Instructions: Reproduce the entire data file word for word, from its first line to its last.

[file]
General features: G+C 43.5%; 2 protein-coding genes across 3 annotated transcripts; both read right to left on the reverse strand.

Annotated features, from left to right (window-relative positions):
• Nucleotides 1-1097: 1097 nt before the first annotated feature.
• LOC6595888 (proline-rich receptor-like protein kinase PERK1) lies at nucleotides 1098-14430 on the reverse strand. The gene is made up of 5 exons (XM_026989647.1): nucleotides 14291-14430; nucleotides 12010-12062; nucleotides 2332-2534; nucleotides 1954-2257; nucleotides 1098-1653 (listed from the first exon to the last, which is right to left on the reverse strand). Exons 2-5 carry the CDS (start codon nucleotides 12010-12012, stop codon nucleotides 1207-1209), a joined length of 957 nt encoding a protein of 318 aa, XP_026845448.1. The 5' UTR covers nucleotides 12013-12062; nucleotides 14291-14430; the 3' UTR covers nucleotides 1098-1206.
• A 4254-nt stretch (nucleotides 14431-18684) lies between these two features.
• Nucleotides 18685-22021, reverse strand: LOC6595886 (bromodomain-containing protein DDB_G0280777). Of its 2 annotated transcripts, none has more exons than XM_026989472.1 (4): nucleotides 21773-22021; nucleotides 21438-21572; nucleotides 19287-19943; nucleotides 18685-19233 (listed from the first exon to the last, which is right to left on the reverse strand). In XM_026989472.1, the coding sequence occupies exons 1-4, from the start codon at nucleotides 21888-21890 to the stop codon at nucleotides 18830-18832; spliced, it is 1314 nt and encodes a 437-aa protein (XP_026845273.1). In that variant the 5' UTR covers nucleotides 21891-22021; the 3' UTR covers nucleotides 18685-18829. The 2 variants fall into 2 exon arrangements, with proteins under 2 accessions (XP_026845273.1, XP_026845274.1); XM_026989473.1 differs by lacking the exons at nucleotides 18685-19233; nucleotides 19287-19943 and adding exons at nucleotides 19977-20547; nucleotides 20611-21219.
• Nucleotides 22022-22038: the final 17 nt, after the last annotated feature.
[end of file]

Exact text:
General features: G+C 43.5%; 2 protein-coding genes across 3 annotated transcripts; both read right to left on the reverse strand.

Annotated features, from left to right (window-relative positions):
• Nucleotides 1-1097: 1097 nt before the first annotated feature.
• LOC6595888 (proline-rich receptor-like protein kinase PERK1) lies at nucleotides 1098-14430 on the reverse strand. The gene is made up of 5 exons (XM_026989647.1): nucleotides 14291-14430; nucleotides 12010-12062; nucleotides 2332-2534; nucleotides 1954-2257; nucleotides 1098-1653 (listed from the first exon to the last, which is right to left on the reverse strand). Exons 2-5 carry the CDS (start codon nucleotides 12010-12012, stop codon nucleotides 1207-1209), a joined length of 957 nt encoding a protein of 318 aa, XP_026845448.1. The 5' UTR covers nucleotides 12013-12062; nucleotides 14291-14430; the 3' UTR covers nucleotides 1098-1206.
• A 4254-nt stretch (nucleotides 14431-18684) lies between these two features.
• Nucleotides 18685-22021, reverse strand: LOC6595886 (bromodomain-containing protein DDB_G0280777). Of its 2 annotated transcripts, none has more exons than XM_026989472.1 (4): nucleotides 21773-22021; nucleotides 21438-21572; nucleotides 19287-19943; nucleotides 18685-19233 (listed from the first exon to the last, which is right to left on the reverse strand). In XM_026989472.1, the coding sequence occupies exons 1-4, from the start codon at nucleotides 21888-21890 to the stop codon at nucleotides 18830-18832; spliced, it is 1314 nt and encodes a 437-aa protein (XP_026845273.1). In that variant the 5' UTR covers nucleotides 21891-22021; the 3' UTR covers nucleotides 18685-18829. The 2 variants fall into 2 exon arrangements, with proteins under 2 accessions (XP_026845273.1, XP_026845274.1); XM_026989473.1 differs by lacking the exons at nucleotides 18685-19233; nucleotides 19287-19943 and adding exons at nucleotides 19977-20547; nucleotides 20611-21219.
• Nucleotides 22022-22038: the final 17 nt, after the last annotated feature.